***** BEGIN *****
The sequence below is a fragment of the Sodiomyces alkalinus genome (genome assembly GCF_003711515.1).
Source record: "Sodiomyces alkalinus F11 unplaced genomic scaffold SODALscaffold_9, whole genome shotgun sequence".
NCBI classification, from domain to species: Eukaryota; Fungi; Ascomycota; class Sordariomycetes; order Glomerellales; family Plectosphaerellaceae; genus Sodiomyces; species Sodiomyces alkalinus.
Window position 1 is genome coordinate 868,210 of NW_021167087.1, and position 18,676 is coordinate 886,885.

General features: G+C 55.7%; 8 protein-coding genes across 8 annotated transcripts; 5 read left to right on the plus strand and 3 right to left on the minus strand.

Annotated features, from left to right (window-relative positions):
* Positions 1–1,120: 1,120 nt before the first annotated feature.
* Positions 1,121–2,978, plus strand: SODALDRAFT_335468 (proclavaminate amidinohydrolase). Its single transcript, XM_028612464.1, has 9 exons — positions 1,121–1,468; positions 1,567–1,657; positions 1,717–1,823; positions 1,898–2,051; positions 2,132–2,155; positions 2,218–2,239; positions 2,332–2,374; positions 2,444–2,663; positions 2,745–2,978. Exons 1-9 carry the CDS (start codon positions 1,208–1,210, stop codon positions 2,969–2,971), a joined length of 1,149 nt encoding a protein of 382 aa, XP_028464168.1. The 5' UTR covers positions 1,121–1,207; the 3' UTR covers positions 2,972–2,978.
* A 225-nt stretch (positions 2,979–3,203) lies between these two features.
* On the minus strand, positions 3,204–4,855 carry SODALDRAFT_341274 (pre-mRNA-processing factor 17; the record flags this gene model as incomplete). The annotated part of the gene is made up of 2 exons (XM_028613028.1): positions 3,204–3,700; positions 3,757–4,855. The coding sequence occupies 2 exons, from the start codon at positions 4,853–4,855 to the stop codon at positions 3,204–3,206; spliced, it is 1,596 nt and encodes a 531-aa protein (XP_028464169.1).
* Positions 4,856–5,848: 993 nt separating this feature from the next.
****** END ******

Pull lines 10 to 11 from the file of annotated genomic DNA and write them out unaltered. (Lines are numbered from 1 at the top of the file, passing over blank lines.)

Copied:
* On the minus strand, positions 3,204–4,855 carry SODALDRAFT_341274 (pre-mRNA-processing factor 17; the record flags this gene model as incomplete). The annotated part of the gene is made up of 2 exons (XM_028613028.1): positions 3,204–3,700; positions 3,757–4,855. The coding sequence occupies 2 exons, from the start codon at positions 4,853–4,855 to the stop codon at positions 3,204–3,206; spliced, it is 1,596 nt and encodes a 531-aa protein (XP_028464169.1).
* Positions 4,856–5,848: 993 nt separating this feature from the next.